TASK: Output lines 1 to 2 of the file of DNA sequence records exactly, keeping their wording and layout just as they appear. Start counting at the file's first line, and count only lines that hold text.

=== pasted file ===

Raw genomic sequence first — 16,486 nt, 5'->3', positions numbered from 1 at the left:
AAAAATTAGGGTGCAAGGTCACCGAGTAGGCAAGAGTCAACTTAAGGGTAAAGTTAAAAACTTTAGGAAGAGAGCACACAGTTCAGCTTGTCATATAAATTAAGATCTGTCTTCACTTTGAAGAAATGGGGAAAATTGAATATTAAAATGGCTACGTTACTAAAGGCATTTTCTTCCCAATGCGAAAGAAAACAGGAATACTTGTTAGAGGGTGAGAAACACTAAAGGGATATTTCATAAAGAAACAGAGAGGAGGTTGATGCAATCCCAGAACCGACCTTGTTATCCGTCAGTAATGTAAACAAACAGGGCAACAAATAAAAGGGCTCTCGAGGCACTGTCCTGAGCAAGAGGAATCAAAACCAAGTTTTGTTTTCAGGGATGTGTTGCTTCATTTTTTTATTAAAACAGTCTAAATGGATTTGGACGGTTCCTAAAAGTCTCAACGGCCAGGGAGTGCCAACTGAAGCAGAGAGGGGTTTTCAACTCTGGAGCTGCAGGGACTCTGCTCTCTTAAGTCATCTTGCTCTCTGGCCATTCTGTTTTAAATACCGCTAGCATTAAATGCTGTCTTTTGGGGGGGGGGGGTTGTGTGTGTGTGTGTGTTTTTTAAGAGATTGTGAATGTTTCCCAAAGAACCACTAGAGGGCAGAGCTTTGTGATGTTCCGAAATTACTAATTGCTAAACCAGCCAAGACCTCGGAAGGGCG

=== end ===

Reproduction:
Raw genomic sequence first — 16,486 nt, 5'->3', positions numbered from 1 at the left:
AAAAATTAGGGTGCAAGGTCACCGAGTAGGCAAGAGTCAACTTAAGGGTAAAGTTAAAAACTTTAGGAAGAGAGCACACAGTTCAGCTTGTCATATAAATTAAGATCTGTCTTCACTTTGAAGAAATGGGGAAAATTGAATATTAAAATGGCTACGTTACTAAAGGCATTTTCTTCCCAATGCGAAAGAAAACAGGAATACTTGTTAGAGGGTGAGAAACACTAAAGGGATATTTCATAAAGAAACAGAGAGGAGGTTGATGCAATCCCAGAACCGACCTTGTTATCCGTCAGTAATGTAAACAAACAGGGCAACAAATAAAAGGGCTCTCGAGGCACTGTCCTGAGCAAGAGGAATCAAAACCAAGTTTTGTTTTCAGGGATGTGTTGCTTCATTTTTTTATTAAAACAGTCTAAATGGATTTGGACGGTTCCTAAAAGTCTCAACGGCCAGGGAGTGCCAACTGAAGCAGAGAGGGGTTTTCAACTCTGGAGCTGCAGGGACTCTGCTCTCTTAAGTCATCTTGCTCTCTGGCCATTCTGTTTTAAATACCGCTAGCATTAAATGCTGTCTTTTGGGGGGGGGGGGTTGTGTGTGTGTGTGTGTTTTTTAAGAGATTGTGAATGTTTCCCAAAGAACCACTAGAGGGCAGAGCTTTGTGATGTTCCGAAATTACTAATTGCTAAACCAGCCAAGACCTCGGAAGGGCG